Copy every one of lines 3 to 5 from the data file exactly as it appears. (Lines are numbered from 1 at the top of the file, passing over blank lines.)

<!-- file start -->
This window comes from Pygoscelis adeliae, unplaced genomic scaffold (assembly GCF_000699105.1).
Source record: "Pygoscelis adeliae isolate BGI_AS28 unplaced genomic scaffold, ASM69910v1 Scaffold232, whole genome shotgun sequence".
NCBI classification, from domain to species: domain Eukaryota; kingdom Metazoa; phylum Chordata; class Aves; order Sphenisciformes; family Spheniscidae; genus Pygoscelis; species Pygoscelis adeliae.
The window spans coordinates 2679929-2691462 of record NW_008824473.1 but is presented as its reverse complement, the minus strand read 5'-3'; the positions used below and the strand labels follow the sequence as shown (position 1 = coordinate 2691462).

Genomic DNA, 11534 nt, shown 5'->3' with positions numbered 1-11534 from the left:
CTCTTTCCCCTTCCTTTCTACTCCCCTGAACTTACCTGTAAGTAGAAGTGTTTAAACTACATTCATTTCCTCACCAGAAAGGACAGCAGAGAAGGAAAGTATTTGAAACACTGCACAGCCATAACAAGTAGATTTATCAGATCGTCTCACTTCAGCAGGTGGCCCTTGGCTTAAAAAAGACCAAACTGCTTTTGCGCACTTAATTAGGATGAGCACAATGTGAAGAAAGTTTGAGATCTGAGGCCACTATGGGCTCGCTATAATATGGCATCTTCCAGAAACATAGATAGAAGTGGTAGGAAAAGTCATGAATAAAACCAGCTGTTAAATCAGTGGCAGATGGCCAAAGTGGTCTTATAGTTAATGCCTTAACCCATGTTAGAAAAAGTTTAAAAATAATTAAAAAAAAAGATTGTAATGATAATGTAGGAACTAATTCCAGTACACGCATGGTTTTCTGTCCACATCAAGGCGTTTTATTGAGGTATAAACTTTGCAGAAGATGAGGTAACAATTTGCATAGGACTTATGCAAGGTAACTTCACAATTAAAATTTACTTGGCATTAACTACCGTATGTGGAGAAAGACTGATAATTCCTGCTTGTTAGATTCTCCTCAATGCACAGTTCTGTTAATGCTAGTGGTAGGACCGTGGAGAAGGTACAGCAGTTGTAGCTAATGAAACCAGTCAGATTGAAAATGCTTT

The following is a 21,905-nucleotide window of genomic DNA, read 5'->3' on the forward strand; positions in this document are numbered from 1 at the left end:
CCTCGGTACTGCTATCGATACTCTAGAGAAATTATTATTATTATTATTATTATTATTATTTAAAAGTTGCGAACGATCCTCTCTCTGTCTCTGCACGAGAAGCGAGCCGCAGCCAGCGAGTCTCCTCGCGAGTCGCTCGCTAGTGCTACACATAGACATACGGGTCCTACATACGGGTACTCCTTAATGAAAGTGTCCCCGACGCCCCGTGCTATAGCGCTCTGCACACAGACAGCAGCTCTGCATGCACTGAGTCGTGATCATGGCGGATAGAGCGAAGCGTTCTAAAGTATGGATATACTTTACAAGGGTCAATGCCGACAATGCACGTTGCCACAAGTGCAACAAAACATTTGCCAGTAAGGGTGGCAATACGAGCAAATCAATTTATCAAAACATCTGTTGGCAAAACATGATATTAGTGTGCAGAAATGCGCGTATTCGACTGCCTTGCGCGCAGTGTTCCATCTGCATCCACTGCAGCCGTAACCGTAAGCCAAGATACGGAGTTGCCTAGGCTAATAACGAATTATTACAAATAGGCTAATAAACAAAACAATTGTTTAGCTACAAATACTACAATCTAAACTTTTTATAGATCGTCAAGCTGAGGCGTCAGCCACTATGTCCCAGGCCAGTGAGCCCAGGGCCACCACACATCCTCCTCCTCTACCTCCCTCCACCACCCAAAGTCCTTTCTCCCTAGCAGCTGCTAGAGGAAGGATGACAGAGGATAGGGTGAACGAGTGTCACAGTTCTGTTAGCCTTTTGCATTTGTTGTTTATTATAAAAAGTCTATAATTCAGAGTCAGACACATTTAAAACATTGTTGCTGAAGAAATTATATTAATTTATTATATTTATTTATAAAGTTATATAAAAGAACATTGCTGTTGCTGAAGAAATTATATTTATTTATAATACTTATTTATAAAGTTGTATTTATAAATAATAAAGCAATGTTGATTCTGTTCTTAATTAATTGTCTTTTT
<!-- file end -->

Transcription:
NCBI classification, from domain to species: domain Eukaryota; kingdom Metazoa; phylum Chordata; class Aves; order Sphenisciformes; family Spheniscidae; genus Pygoscelis; species Pygoscelis adeliae.
The window spans coordinates 2679929-2691462 of record NW_008824473.1 but is presented as its reverse complement, the minus strand read 5'-3'; the positions used below and the strand labels follow the sequence as shown (position 1 = coordinate 2691462).

Genomic DNA, 11534 nt, shown 5'->3' with positions numbered 1-11534 from the left: